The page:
Where to Invade Next (R) Michael Moore’s latest documentary has him invading other countries looking for answers to America’s social problems. (Opens Friday in Dallas)
Already Tomorrow in Hong Kong (NR) Jamie Chung and Bryan Greenberg star in this romantic comedy as two Americans who meet in Hong Kong. Also with Richard Ng, Sarah Lian, Linda Trinh, Jaeden Cheng, and Collin Leydon. (Opens Friday in Dallas)
Bad Hurt (NR) Karen Allen and Michael Harney star in this drama about a Staten Island family dealing with mental illness and buried secrets. Also with Johnny Whitworth, Theo Rossi, Ashley Williams, and Barry Primus. (Opens Friday at Premiere Cinemas Burleson)
Boy and the World (PG) Nominated for the Oscar for Best Animated Film, this dialogue-free Brazilian film is about a little boy who goes off in search of his long-lost father. (Opens Friday in Dallas)
Fitoor (NR) Aditya Roy Kapoor stars in this Indian adaptation of Charles Dickens’ Great Expectations. Also with Katrina Kaif, Aditi Rao Hydari, Rahul Bhat, Akshay Oberoi, and Tabu. (Opens Friday at AMC Grapevine Mills)
How to Be Single (R) Dakota Johnson and Rebel Wilson co-star in this romantic comedy about unattached people in New York City. Also with Leslie Mann, Damon Wayans Jr., Anders Holm, Jake Lacy, Jason Mantzoukas, Colin Jost, and Alison Brie. (Opens Friday)
Tumbledown (R) Rebecca Hall stars in this dramedy as the widow of a short-lived folk-rock musician with a cult following who’s forced to open up when a would-be biographer (Jason Sudeikis) for her husband stops by her secluded house in upstate New York to do some research. Hall is a lively and sparkling presence as usual, but director Sean Mewshaw keeps things at an insistently low temperature and keeps Sudeikis’ comic skills on a tight leash for some reason. With a weakly predictable plot twist, this never acquires the urgency it aspires to. This was a selection at last year’s Lone Star Film Festival. Also with Joe Manganiello, Dianna Agron, Griffin Dunne, Richard Masur, and Blythe Danner. (Opens Friday at AMC Grapevine Mills)
Zoolander 2 (R) Ben Stiller and Owen Wilson reprise their roles as male models who face new challenges to stay relevant. Also with Will Ferrell, Kristen Wiig, Penélope Cruz, Olivia Munn, Justin Theroux, Christine Taylor, Billy Zane, Macaulay Culkin, and Benedict Cumberbatch. (Opens Friday)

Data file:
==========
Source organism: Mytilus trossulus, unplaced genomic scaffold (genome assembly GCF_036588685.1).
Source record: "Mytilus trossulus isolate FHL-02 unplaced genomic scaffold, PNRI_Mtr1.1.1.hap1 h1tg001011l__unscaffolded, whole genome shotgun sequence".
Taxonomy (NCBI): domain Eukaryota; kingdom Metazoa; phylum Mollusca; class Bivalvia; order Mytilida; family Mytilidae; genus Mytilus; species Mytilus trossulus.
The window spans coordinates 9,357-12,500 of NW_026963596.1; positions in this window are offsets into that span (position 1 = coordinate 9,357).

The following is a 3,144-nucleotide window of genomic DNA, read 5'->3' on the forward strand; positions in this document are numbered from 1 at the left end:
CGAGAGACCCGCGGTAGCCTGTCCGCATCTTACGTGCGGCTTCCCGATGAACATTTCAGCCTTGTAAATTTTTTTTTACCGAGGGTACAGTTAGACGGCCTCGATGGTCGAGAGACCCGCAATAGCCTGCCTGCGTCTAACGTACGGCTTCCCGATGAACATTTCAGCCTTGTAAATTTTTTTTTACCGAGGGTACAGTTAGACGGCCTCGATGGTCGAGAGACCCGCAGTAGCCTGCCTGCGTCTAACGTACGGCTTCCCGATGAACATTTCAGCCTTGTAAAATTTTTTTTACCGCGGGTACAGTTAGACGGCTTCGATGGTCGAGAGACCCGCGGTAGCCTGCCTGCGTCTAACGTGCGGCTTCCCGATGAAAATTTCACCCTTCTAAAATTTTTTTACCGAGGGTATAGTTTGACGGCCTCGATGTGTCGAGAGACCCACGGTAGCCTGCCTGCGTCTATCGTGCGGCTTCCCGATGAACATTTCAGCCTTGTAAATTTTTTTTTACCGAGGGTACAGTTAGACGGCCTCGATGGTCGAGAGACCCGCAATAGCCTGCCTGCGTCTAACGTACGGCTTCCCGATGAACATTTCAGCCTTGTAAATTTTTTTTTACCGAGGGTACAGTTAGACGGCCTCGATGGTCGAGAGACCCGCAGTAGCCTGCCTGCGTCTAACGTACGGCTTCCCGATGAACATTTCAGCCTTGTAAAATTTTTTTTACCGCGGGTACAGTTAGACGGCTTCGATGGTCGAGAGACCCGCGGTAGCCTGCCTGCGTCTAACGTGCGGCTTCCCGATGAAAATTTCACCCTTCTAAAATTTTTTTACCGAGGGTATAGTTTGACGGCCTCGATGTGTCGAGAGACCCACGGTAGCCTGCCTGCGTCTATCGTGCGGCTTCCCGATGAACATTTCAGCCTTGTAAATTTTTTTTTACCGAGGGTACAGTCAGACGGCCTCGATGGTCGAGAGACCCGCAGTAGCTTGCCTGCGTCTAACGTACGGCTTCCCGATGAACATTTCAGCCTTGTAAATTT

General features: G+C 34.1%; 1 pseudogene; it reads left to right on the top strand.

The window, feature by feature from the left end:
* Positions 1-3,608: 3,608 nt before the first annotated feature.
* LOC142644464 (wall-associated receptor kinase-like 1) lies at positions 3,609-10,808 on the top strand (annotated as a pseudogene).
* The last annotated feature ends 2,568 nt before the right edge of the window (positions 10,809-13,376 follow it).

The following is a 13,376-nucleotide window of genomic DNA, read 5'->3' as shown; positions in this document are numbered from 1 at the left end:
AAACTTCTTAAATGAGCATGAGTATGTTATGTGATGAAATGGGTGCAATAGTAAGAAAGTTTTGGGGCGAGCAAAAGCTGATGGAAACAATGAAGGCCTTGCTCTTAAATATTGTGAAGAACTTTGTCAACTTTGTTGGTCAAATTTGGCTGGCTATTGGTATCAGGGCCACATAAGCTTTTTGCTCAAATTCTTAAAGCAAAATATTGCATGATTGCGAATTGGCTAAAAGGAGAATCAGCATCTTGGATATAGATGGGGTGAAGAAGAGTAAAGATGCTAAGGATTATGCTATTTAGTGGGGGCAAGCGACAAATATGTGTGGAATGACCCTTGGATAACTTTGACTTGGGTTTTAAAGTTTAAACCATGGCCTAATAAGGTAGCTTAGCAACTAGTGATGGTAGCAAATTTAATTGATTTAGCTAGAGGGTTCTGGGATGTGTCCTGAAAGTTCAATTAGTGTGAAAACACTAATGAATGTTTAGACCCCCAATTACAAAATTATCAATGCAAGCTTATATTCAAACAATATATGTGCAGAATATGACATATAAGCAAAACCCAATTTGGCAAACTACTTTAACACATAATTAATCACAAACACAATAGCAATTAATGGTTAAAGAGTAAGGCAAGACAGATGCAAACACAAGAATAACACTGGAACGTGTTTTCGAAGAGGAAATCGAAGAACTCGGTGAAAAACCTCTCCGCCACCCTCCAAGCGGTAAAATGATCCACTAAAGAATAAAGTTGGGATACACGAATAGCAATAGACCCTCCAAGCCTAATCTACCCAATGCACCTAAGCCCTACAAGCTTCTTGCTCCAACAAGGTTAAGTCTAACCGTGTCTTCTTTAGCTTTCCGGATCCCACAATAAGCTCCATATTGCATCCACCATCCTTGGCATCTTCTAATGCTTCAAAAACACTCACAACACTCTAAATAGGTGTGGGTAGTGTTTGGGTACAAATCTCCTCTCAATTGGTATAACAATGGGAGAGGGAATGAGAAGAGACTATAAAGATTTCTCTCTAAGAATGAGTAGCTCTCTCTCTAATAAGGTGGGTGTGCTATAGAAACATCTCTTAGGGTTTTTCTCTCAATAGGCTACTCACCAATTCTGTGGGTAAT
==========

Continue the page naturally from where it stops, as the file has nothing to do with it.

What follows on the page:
The Big Short (R) Manages to be a fun movie about a subject that isn’t fun, the 2008 housing crash and recession. The film tracks the crisis through the viewpoints of several characters, including an eccentric money manager (Christian Bale), a perpetually angry hedge-fund guy (Steve Carell), and a smarmy investment banker (Ryan Gosling). Director Adam McKay (Anchorman) interpolates a number of interludes using celebrities like Margot Robbie and Selena Gomez to explain complicated financial concepts in layman’s terms. He’s less good at depicting the financial pain that the downturn caused, but he illuminates the stupidity and incestuous relationships among the major players in a way that the popcorn crowd can grasp. Also with Marisa Tomei, John Magaro, Finn Wittrock, Rafe Spall, Hamish Linklater, Jeremy Strong, Tracy Letts, Karen Gillan, Max Greenfield, Billy Magnussen, Melissa Leo, and Brad Pitt.
The Boy (PG-13) Much less than it promises. This horror movie stars Lauren Cohan as an American nanny who’s hired by an elderly British couple (Jim Norton and Diana Hardcastle) to take care of the life-size porcelain doll that they treat as their son. Left alone with the doll, the nanny starts to hear strange noises when she fails to follow the couple’s instructions about feeding and dressing it. From this setup, director William Brent Bell (The Devil Inside) fails to generate anything scary, and when the movie finally reveals its cards, the results are truly laughable. The kid’s name is Brahms — you’d think the filmmakers would find something inventive to do with the music by the composer of the same name. Also with Rupert Evans, James Russell, and Ben Robson.
The Choice (PG-13) This Nicholas Sparks adaptation begins with the hero telling us that the meaning of life is all about decisions, and it all goes downhill from there. Benjamin Walker stars as a North Carolina veterinarian who falls hard for his uptight medical-student next-door neighbor (Teresa Palmer), only for their eternal love to take a tragic turn. Director Ross Katz (Adult Beginners) tries to inject some humor into the typical Sparksian molasses and somehow only makes things worse, as his actors seem to have downed 12 cups of espresso before every take. The filmmakers surround the hero with puppies and kittens at every turn to try to make him adorable, and the final plot twist is unforgivably cheap even by Sparks’ standards. Pick something else. Also with Maggie Grace, Alexandra Daddario, Tom Welling, and Tom Wilkinson.